This year’s Packing Room Prize has been awarded to Matt Adnate, a Northern Rivers artist who’s entered the Archibald Prize for the second time. His winning portrait is of Yolŋu rapper, dancer, artist and actor Baker Boy, called Rhythms of heritage.

Adnate, whose painting of former Silverchair frontman Daniel Johns was a striking submission last year, says he is “absolutely stoked” to win.

“I have always been inspired by music as it can help me channel and evoke strong emotion into my work,” he says. “It gives me the energy to keep painting, from canvases in my studio to large-scale murals. I’m in awe of artists like Baker Boy who have the power to use music to transform people’s mood, mind and energy.”

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The Baker Boy portrait was mostly produced with spray paint – a medium the artist says allows him the most control. “I learned to paint through doing graffiti letters as a teenager; I switched to portraiture in 2010 … To win the Packing Room Prize with a portrait that is so significant to me, and to be the first street artist to do so, it really pushes me further.”

Adnate’s win includes a $3000 cash prize. It’s one of 57 finalists chosen for the Archibald Prize, which received more than 1000 entries this year.

Baker Boy has congratulated Adnate. “It’s unreal to see how he captures me as I am today, reflecting my love for music and a deep connection to my home of Arnhem Land, seen through the soulful reflection in the eyes.”

It’s the 33rd year of the Packing Room Prize – a tradition that dates back to the early ’90s. Staff who receive and unload portraits for the Archibald Prize select a work they love the most. Historically, head packer Brett Cuthbertson had the majority vote. He retired in 2022. This year’s selectors were Timothy Dale, Monica Rudhar and Alexis Wildman, in consultation with their colleagues.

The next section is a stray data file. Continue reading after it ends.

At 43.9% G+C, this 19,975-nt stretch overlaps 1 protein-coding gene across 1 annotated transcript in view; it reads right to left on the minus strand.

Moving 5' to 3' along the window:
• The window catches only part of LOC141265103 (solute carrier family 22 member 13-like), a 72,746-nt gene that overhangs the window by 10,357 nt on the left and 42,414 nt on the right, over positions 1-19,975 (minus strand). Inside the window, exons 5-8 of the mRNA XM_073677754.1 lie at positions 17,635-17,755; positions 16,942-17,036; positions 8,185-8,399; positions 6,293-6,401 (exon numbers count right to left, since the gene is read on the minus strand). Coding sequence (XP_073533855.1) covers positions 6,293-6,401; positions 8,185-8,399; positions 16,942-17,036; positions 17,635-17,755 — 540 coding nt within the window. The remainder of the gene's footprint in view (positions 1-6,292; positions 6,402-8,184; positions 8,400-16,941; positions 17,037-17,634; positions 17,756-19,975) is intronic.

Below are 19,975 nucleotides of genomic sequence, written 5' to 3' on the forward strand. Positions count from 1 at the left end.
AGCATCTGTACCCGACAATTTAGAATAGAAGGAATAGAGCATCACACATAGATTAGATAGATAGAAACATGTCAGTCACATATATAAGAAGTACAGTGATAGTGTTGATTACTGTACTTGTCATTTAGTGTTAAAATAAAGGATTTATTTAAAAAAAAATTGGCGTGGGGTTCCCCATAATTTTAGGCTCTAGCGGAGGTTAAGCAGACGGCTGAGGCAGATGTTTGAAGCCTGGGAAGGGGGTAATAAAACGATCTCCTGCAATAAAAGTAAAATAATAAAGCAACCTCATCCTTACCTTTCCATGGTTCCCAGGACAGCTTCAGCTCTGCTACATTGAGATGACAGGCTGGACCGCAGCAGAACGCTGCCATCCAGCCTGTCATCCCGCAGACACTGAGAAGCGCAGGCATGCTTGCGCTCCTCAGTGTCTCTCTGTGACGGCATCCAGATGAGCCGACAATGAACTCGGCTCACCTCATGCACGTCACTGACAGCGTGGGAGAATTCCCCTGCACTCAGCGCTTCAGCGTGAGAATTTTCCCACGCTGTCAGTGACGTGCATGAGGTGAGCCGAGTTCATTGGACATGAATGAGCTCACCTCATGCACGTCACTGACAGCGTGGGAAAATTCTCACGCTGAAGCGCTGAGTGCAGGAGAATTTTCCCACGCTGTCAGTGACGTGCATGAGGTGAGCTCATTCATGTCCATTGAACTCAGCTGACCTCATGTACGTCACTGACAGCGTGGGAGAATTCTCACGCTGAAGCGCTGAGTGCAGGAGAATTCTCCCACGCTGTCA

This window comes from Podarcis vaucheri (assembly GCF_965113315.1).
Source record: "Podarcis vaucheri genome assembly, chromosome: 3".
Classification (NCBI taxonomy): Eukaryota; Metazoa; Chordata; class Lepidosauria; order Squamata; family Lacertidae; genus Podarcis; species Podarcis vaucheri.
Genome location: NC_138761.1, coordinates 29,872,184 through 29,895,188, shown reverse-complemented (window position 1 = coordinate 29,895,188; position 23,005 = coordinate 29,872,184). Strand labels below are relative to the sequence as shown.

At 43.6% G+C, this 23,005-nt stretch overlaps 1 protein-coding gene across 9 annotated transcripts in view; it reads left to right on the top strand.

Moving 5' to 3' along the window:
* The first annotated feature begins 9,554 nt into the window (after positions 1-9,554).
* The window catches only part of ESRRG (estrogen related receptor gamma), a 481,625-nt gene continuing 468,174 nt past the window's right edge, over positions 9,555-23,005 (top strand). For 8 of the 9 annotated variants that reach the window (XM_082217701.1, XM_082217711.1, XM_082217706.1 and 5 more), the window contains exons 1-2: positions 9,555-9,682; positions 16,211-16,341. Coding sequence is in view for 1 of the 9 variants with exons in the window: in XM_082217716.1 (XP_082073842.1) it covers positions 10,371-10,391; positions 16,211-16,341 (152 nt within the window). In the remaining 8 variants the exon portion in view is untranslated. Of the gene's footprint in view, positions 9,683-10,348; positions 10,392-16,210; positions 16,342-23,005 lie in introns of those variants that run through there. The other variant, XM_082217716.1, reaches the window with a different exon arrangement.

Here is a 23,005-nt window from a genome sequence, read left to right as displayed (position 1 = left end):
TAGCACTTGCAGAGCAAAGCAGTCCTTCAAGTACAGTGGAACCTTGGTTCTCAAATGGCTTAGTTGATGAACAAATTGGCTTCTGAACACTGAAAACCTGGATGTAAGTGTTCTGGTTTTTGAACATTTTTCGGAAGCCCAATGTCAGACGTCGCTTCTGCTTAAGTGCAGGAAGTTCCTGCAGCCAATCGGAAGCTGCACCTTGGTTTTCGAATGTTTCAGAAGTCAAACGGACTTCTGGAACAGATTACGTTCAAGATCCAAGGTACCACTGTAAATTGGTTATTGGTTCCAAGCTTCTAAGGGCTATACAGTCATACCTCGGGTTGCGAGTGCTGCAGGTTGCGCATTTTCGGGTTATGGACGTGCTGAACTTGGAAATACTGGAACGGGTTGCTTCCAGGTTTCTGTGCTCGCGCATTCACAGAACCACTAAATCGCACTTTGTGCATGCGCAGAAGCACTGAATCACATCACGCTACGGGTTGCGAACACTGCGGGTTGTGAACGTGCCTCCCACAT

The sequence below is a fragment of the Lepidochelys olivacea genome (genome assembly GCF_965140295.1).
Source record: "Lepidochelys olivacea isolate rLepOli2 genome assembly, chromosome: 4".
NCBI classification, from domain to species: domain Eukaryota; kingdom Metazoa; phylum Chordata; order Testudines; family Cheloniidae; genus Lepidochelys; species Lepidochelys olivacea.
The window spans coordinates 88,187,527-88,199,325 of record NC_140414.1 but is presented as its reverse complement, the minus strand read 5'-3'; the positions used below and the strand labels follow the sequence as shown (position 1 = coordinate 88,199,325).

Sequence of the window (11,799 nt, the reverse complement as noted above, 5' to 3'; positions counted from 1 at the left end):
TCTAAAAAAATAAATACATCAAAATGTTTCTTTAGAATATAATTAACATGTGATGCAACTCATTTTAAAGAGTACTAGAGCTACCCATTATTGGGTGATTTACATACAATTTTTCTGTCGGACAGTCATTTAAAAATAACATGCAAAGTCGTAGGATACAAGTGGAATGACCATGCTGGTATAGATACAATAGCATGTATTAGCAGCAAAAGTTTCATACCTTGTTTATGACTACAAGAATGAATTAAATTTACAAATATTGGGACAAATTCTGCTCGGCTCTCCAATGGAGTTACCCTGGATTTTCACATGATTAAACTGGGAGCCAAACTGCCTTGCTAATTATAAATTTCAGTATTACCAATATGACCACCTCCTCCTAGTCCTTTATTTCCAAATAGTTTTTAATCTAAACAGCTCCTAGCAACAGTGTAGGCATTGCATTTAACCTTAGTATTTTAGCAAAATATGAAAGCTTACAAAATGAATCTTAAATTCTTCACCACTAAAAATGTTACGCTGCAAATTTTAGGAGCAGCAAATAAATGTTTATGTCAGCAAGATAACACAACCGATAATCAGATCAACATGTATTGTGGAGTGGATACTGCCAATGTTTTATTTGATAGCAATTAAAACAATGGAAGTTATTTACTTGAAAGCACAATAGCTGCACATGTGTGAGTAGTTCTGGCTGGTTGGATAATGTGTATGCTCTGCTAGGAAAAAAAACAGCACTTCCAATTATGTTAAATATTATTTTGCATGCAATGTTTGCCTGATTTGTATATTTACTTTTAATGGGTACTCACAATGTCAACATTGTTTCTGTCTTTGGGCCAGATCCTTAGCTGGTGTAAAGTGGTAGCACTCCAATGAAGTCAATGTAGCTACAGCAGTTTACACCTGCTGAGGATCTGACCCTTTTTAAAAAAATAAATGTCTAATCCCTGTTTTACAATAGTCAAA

The finalists for the 2024 Archibald, Wynne and Sulman prizes were also revealed at the Art Gallery of NSW. Famous faces include Missy Higgins, fashion designer Jordan Gogos, Heartbreak High actors Will McDonald, Chloé Hayden and Josh Heuston, and Katie-Louise and Lilian Nicol-Ford from Nicol & Ford.

Artists who have submitted works across all three prizes include Zaachariaha Fielding, Noel McKenna, Thom Roberts, Guan Wei, Billy Bain, Polly Borland, Julia Gutman, Vincent Namatjira, Thea Anamara Perkins, Jason Phu, Tiger Yaltangki, Louise Zhang and Shaun Gladwell.

The Wynne Prize – the award given for the best landscape painting of Australian scenery or figure sculpture – will have 21 works by Aboriginal artists this year. It’s the first time there are more works by Aboriginal artists than non-Aboriginal artists in the prize’s history.

The winners of the Archibald, Wynne and Sulman prizes will be announced on Friday June 7.

The Archibald, Wynne and Sulman Prizes 2024 exhibition runs from June 8 to September 8 at the Art Gallery of NSW. It’ll then tour to Orange Regional Gallery, Ngununggula, Casula Powerhouse, Araluen Arts Centre, Northern Territory and Lismore Regional Gallery.

Broadsheet is running a private after-hours viewing of the Archibald exhibition on June 25. Tickets are available now.